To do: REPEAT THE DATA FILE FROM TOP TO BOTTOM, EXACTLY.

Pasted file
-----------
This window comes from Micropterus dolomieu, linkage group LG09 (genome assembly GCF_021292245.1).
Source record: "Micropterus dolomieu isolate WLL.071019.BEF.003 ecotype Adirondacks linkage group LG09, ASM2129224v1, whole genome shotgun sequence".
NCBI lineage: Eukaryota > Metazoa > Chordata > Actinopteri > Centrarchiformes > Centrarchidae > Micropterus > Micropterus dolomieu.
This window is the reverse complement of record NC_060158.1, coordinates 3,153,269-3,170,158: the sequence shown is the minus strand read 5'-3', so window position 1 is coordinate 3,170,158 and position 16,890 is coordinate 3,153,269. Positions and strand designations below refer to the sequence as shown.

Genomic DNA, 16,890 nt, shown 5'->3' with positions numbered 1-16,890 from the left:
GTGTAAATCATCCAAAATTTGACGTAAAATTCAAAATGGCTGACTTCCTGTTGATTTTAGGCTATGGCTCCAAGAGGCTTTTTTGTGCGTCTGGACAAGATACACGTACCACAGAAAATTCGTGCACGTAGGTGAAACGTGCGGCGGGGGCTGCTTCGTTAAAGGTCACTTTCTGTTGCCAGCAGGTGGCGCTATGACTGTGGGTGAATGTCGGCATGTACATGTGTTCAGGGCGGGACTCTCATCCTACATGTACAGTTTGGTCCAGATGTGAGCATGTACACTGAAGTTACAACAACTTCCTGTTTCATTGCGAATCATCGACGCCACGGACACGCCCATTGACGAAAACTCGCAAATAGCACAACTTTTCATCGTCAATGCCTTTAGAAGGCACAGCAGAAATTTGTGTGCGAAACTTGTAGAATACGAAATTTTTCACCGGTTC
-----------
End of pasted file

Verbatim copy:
This window comes from Micropterus dolomieu, linkage group LG09 (genome assembly GCF_021292245.1).
Source record: "Micropterus dolomieu isolate WLL.071019.BEF.003 ecotype Adirondacks linkage group LG09, ASM2129224v1, whole genome shotgun sequence".
NCBI lineage: Eukaryota > Metazoa > Chordata > Actinopteri > Centrarchiformes > Centrarchidae > Micropterus > Micropterus dolomieu.
This window is the reverse complement of record NC_060158.1, coordinates 3,153,269-3,170,158: the sequence shown is the minus strand read 5'-3', so window position 1 is coordinate 3,170,158 and position 16,890 is coordinate 3,153,269. Positions and strand designations below refer to the sequence as shown.

Genomic DNA, 16,890 nt, shown 5'->3' with positions numbered 1-16,890 from the left:
GTGTAAATCATCCAAAATTTGACGTAAAATTCAAAATGGCTGACTTCCTGTTGATTTTAGGCTATGGCTCCAAGAGGCTTTTTTGTGCGTCTGGACAAGATACACGTACCACAGAAAATTCGTGCACGTAGGTGAAACGTGCGGCGGGGGCTGCTTCGTTAAAGGTCACTTTCTGTTGCCAGCAGGTGGCGCTATGACTGTGGGTGAATGTCGGCATGTACATGTGTTCAGGGCGGGACTCTCATCCTACATGTACAGTTTGGTCCAGATGTGAGCATGTACACTGAAGTTACAACAACTTCCTGTTTCATTGCGAATCATCGACGCCACGGACACGCCCATTGACGAAAACTCGCAAATAGCACAACTTTTCATCGTCAATGCCTTTAGAAGGCACAGCAGAAATTTGTGTGCGAAACTTGTAGAATACGAAATTTTTCACCGGTTC